Sin of the Father | Relynn Vaughn


Sin of the Father

ReLynn Vaughn

Historical Factions Award: Part 3


“Domina, there is a boy here to see you.”

Cornelia looked up at Ajax’s voice ringing through the peristylium. Lowering the scroll she’d been reading, she blinked in the harsh sunlight of midday. It had only been dawn minutes ago. Or had it? Time moved erratically in her existence as a twice widow, ebbing and flowing.

“A boy? A slave with a message?” Cornelia set the scroll aside on the small, mosaic covered table. She plucked up the incised silver cup, the dancing cupids in sharp relief against her hand as she drank her watered falernian.

“He bears a sealed letter for you, Domina.” Ajax paused, considering. “But he said he must deliver it to you in person, and remain while you read it.”

Curious. And a little exciting. So little excited Cornelia these days. Since Pompey’s assassination, she’d become a curiosity in Rome. People whispered she was cursed, a harbinger of death to any man who would marry her. First Publius, dead at Carrhae. And then Pompey.

Days passed now where she had no callers. Few invitations came. Just as well. She’d grown accustom to the quiet of her dead husband’s estates. Preferred it, mostly.

“Bring him here.” Cornelia pinched her cheeks as Ajax disappeared, hoping to bring back some color. When she looked in the mirror now, she beheld a living shade. Best not to scare the boy.

“Here he is, Domina.”

Cornelia looked up. The boy smiled shyly, fidgeting with a small scroll of grubby papyrus. He looked six or seven, all wild dark curls and cheeks like a cupid. The age her child would be if she’d conceived with her first love. Her heart clenched.

“What’s your name, child?” she asked.

“Publius, Domina.”

Cornelia blinked. Her mind played tricks. “And you have a letter for me?”

He nodded, silent as he handed it over. She peered at him again. Too thin. “Ajax, can you bring him to the kitchen? Tell cook for feed him.”

She waited until the boy and her slave disappeared before unrolling the scroll.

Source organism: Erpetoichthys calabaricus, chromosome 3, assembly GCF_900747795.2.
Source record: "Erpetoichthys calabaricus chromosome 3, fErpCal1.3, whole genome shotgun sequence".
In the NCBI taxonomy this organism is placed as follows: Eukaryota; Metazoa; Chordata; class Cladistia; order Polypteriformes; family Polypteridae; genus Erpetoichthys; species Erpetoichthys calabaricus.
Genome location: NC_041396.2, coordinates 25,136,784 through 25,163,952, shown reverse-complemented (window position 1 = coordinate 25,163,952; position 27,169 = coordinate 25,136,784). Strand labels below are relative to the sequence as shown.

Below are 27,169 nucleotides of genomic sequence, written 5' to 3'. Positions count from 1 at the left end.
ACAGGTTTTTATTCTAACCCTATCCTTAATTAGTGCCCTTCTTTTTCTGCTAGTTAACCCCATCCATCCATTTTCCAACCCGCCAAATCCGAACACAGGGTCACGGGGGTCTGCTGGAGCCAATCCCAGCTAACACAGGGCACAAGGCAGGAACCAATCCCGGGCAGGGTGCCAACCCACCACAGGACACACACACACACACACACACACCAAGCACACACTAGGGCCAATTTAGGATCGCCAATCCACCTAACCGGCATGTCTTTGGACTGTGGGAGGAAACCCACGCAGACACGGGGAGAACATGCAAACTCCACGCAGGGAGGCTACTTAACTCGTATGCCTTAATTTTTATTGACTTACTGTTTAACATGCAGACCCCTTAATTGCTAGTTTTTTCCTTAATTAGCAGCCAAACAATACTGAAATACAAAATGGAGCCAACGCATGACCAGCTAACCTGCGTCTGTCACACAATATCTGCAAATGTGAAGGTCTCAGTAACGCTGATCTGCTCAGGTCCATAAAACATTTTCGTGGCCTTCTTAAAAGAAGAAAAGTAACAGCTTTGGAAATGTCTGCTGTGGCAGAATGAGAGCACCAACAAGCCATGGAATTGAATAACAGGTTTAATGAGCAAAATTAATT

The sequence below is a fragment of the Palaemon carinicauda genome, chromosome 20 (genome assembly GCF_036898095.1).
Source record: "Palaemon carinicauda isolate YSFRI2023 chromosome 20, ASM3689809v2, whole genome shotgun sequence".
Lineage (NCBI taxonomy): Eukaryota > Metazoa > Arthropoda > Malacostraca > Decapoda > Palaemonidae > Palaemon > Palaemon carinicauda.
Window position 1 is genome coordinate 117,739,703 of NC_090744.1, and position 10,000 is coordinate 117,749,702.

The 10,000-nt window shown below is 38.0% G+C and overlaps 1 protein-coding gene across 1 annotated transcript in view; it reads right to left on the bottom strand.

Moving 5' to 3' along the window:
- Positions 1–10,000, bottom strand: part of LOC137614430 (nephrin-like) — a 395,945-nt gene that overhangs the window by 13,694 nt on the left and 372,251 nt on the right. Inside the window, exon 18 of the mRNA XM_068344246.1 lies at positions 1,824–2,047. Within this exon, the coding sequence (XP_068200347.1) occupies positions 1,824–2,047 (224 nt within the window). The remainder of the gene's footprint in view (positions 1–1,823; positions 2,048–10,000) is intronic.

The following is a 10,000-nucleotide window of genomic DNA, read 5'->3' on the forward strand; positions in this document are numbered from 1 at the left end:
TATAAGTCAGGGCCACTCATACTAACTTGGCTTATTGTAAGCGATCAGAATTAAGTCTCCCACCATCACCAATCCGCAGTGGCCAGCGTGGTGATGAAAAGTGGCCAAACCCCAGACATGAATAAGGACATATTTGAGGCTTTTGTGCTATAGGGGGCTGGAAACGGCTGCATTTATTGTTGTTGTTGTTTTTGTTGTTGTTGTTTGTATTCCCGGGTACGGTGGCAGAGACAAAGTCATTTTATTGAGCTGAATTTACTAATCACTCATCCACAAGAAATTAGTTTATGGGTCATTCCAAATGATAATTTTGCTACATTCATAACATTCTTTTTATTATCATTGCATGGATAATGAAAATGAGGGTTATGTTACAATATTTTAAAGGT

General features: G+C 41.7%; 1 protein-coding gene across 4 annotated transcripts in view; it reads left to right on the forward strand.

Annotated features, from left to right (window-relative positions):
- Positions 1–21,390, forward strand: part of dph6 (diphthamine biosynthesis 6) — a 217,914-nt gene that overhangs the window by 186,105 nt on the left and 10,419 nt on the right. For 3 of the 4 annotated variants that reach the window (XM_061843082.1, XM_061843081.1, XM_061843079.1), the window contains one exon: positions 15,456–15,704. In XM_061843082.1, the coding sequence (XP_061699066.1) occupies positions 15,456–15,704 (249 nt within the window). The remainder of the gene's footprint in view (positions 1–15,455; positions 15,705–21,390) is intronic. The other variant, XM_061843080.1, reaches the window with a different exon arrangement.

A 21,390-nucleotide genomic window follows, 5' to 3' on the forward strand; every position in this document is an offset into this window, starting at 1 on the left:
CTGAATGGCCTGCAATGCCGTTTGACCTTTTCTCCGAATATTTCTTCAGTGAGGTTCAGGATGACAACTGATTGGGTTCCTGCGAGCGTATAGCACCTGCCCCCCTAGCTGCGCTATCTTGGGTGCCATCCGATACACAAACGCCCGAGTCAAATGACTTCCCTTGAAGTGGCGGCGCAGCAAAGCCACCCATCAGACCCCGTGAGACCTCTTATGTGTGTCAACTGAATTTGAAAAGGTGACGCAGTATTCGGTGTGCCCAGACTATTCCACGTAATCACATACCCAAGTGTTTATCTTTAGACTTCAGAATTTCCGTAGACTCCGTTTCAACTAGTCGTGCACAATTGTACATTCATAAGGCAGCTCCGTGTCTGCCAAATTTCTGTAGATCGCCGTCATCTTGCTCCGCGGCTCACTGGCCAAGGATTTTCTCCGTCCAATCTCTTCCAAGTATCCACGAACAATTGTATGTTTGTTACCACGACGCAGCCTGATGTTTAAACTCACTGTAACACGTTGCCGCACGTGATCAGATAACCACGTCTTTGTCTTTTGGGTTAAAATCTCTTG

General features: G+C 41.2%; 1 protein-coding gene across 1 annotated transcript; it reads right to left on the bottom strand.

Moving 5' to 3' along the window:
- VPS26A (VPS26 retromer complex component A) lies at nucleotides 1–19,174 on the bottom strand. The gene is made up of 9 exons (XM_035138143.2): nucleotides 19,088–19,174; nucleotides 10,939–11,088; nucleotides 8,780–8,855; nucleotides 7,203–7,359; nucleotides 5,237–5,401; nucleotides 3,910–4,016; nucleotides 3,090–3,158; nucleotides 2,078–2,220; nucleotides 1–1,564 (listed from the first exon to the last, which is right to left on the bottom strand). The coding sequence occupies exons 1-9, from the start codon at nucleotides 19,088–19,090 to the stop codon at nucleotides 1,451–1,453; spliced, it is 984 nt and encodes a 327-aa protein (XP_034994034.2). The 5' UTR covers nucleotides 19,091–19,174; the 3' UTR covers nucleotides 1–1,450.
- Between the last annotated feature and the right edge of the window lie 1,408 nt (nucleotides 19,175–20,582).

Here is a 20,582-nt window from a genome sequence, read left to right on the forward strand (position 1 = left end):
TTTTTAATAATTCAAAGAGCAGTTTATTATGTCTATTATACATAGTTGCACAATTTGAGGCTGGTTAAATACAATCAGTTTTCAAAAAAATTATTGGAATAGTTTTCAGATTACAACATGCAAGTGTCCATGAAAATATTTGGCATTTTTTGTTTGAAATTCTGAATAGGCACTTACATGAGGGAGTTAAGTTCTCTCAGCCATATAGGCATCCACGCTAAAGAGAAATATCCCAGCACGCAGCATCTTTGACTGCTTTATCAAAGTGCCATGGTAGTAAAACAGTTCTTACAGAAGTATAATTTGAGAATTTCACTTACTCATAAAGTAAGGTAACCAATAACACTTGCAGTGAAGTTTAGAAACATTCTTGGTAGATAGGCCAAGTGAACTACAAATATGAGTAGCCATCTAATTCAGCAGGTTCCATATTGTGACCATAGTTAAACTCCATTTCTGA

Domina,
I write you now because death shadows me. Else you would never have heard from me again. I’d not spend the coin on a scribe. But I must.

I stole myself away from you all those years ago, along with jewelry and one of your gowns. I’m not sorry. Publius should have freed me in his will. He should have done many things differently. But the one thing I do not regret is his son.

You surely see it, now that you have met my boy. He is bright and good and the best thing in my life. And now I must beg you to take him. I won’t live out the month. I have no man, no family, and no food for him.

I beg you, if you bore our Publius any love, give his son a home. Don’t condemn him to slavery as I was condemned. I regret that this will likely hurt you, and for that one thing, I am sorry. We have both been hurt enough. But let some good come of it all.
Your former slave- Livia.

Cornelia blinked back tears. It had to be a lie. Publius loved her. Only her. He’d died loving her.

But the curls and the dimple in the boys chin. Those didn’t lie. The words stabbed her in the heart, as sure as swords had cut down both her husbands.

She’d prayed to all the Gods for years for a child. First with Publius, and then later with Pompey. For someone who would love her completely.

The Gods had always been perverse.

“Domina?”

She looked up to find Ajax gaping at her. She must look frightful. The boy clung to the janitor’s leg, afraid.

“It’s all right.” She rose and walked stiffly across the mosaic floor. Reaching them, she knelt. “Hello, Publius.”

“Domina.” The little boy’s voice quavered.

“I’d like to come with you to see your mother, if that’s all right?” She reached out, brushing back one silky curl.

“Yes, Domina.” The small smile lit up his face. Cornelia laughed.

“Good.” She turned to Ajax. “Have my litter readied. And prepare a suite of guest rooms. We will be having guests for the foreseeable future.”

“Very good, Domina.” Ajax shuffled out, leaving her alone with the boy.

“Would you like to hear a story about another man named Publius?” she asked, leading him over to her chair. He sat in her lap without prompting and nodded. “He was a very brave man. He fought at a place called Carrhae.”

FIN